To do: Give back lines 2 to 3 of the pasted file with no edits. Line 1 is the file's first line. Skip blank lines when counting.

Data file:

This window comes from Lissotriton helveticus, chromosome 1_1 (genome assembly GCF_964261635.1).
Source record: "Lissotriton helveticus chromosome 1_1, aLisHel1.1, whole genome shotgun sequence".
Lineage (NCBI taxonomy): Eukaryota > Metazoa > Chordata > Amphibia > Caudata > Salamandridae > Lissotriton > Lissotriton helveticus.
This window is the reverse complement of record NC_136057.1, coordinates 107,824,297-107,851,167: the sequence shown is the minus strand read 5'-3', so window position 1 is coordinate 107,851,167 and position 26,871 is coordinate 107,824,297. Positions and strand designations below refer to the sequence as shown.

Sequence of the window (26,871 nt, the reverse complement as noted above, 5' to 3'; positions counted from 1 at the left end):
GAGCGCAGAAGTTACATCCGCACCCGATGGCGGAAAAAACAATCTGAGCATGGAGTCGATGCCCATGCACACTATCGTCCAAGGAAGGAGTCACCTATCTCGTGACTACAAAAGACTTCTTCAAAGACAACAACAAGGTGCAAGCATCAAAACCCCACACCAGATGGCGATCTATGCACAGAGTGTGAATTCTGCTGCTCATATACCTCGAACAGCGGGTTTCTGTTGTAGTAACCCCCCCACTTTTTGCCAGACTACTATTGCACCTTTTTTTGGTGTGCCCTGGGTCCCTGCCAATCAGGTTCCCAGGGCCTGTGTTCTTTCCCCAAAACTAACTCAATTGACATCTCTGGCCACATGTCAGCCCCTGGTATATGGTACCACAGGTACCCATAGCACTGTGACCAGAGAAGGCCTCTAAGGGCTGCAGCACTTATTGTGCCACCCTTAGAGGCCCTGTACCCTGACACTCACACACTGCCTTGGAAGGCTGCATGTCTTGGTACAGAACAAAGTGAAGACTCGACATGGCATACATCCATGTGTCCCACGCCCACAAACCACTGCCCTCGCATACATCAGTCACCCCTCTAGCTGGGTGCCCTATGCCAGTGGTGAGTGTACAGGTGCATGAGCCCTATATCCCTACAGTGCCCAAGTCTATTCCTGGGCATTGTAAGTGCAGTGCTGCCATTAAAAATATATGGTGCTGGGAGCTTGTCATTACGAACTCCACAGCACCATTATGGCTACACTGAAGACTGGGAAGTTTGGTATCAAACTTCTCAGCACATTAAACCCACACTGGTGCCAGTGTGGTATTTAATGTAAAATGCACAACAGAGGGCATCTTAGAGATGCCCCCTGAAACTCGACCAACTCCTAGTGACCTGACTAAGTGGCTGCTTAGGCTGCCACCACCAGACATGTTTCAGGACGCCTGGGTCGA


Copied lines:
Source record: "Lissotriton helveticus chromosome 1_1, aLisHel1.1, whole genome shotgun sequence".
Lineage (NCBI taxonomy): Eukaryota > Metazoa > Chordata > Amphibia > Caudata > Salamandridae > Lissotriton > Lissotriton helveticus.